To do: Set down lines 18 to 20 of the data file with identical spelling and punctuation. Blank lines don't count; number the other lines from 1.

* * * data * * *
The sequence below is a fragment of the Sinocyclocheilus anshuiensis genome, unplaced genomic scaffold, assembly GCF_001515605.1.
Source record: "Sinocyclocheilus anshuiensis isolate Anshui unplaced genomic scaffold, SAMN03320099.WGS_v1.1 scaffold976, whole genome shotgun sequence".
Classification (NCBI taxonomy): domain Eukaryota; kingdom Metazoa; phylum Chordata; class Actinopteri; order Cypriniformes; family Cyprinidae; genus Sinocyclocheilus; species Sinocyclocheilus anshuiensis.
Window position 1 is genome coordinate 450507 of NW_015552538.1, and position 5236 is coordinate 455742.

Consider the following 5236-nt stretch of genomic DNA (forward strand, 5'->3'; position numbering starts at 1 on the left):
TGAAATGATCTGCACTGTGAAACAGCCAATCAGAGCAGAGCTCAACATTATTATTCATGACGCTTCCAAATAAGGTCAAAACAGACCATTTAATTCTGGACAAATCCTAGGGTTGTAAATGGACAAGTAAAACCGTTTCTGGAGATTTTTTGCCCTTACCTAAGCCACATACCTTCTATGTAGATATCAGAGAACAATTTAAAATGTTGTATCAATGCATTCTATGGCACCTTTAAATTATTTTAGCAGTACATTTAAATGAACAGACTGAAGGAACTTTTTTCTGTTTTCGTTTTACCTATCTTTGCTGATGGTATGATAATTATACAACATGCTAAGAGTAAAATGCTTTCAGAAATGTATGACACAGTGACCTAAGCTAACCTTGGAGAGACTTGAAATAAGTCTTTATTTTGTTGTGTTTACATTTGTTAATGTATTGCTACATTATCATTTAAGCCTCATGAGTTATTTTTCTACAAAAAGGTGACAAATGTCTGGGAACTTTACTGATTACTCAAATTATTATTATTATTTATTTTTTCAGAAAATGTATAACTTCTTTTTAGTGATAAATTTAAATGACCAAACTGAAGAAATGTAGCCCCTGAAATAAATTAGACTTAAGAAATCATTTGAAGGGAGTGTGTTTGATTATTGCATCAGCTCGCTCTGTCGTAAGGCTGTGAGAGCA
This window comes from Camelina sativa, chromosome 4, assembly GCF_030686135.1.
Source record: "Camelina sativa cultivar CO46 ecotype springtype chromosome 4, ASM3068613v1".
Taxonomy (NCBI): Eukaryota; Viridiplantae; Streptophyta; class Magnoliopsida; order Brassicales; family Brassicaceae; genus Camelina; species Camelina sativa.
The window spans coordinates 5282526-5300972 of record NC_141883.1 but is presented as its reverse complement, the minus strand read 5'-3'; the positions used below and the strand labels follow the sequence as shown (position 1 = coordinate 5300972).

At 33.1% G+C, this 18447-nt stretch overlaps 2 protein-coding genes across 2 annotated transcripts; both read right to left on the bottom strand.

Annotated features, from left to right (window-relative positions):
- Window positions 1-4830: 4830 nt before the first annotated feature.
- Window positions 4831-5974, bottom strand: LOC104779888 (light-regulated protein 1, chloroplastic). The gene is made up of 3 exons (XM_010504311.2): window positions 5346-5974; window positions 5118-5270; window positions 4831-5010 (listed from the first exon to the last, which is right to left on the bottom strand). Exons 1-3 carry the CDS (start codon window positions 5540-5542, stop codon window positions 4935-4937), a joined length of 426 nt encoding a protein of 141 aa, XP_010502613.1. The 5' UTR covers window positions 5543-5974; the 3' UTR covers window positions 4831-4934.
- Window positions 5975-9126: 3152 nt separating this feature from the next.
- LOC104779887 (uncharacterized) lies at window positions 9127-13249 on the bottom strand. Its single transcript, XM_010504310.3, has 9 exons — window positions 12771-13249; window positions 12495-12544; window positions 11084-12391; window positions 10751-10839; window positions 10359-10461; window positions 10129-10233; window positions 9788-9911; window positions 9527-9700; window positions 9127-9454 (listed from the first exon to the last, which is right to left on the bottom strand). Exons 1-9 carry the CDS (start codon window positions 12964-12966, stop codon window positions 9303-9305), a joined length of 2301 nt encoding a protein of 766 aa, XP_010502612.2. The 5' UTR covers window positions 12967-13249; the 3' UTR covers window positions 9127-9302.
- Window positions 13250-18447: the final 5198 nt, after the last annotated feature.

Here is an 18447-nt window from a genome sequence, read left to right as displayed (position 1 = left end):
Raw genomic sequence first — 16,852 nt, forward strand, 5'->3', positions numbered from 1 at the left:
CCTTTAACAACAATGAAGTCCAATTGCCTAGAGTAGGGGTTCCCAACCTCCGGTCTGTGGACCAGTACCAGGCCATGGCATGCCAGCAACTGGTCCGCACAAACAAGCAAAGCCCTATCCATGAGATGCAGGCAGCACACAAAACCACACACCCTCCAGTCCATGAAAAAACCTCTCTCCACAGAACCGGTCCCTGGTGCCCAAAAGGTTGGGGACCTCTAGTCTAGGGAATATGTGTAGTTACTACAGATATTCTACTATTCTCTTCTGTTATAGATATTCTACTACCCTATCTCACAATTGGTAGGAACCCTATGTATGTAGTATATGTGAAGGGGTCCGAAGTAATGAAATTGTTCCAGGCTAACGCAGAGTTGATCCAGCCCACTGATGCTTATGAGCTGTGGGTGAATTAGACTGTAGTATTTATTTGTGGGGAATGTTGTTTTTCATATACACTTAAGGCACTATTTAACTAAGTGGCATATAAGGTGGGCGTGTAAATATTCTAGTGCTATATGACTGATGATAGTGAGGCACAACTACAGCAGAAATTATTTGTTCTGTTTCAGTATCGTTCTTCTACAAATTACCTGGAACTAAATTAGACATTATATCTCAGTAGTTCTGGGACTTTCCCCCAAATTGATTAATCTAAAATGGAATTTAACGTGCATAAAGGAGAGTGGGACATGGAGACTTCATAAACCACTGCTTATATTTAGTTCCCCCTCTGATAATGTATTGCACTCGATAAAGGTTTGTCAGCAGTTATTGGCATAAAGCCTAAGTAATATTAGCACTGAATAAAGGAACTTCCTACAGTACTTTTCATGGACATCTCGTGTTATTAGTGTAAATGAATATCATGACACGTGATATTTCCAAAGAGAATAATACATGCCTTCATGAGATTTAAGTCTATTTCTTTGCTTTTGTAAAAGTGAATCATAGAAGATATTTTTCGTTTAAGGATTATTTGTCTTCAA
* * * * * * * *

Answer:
Here is an 18447-nt window from a genome sequence, read left to right as displayed (position 1 = left end):
Raw genomic sequence first — 16,852 nt, forward strand, 5'->3', positions numbered from 1 at the left:
CCTTTAACAACAATGAAGTCCAATTGCCTAGAGTAGGGGTTCCCAACCTCCGGTCTGTGGACCAGTACCAGGCCATGGCATGCCAGCAACTGGTCCGCACAAACAAGCAAAGCCCTATCCATGAGATGCAGGCAGCACACAAAACCACACACCCTCCAGTCCATGAAAAAACCTCTCTCCACAGAACCGGTCCCTGGTGCCCAAAAGGTTGGGGACCTCTAGTCTAGGGAATATGTGTAGTTACTACAGATATTCTACTATTCTCTTCTGTTATAGATATTCTACTACCCTATCTCACAATTGGTAGGAACCCTATGTATGTAGTATATGTGAAGGGGTCCGAAGTAATGAAATTGTTCCAGGCTAACGCAGAGTTGATCCAGCCCACTGATGCTTATGAGCTGTGGGTGAATTAGACTGTAGTATTTATTTGTGGGGAATGTTGTTTTTCATATACACTTAAGGCACTATTTAACTAAGTGGCATATAAGGTGGGCGTGTAAATATTCTAGTGCTATATGACTGATGATAGTGAGGCACAACTACAGCAGAAATTATTTGTTCTGTTTCAGTATCGTTCTTCTACAAATTACCTGGAACTAAATTAGACATTATATCTCAGTAGTTCTGGGACTTTCCCCCAAATTGATTAATCTAAAATGGAATTTAACGTGCATAAAGGAGAGTGGGACATGGAGACTTCATAAACCACTGCTTATATTTAGTTCCCCCTCTGATAATGTATTGCACTCGATAAAGGTTTGTCAGCAGTTATTGGCATAAAGCCTAAGTAATATTAGCACTGAATAAAGGAACTTCCTACAGTACTTTTCATGGACATCTCGTGTTATTAGTGTAAATGAATATCATGACACGTGATATTTCCAAAGAGAATAATACATGCCTTCATGAGATTTAAGTCTATTTCTTTGCTTTTGTAAAAGTGAATCATAGAAGATATTTTTCGTTTAAGGATTATTTGTCTTCAA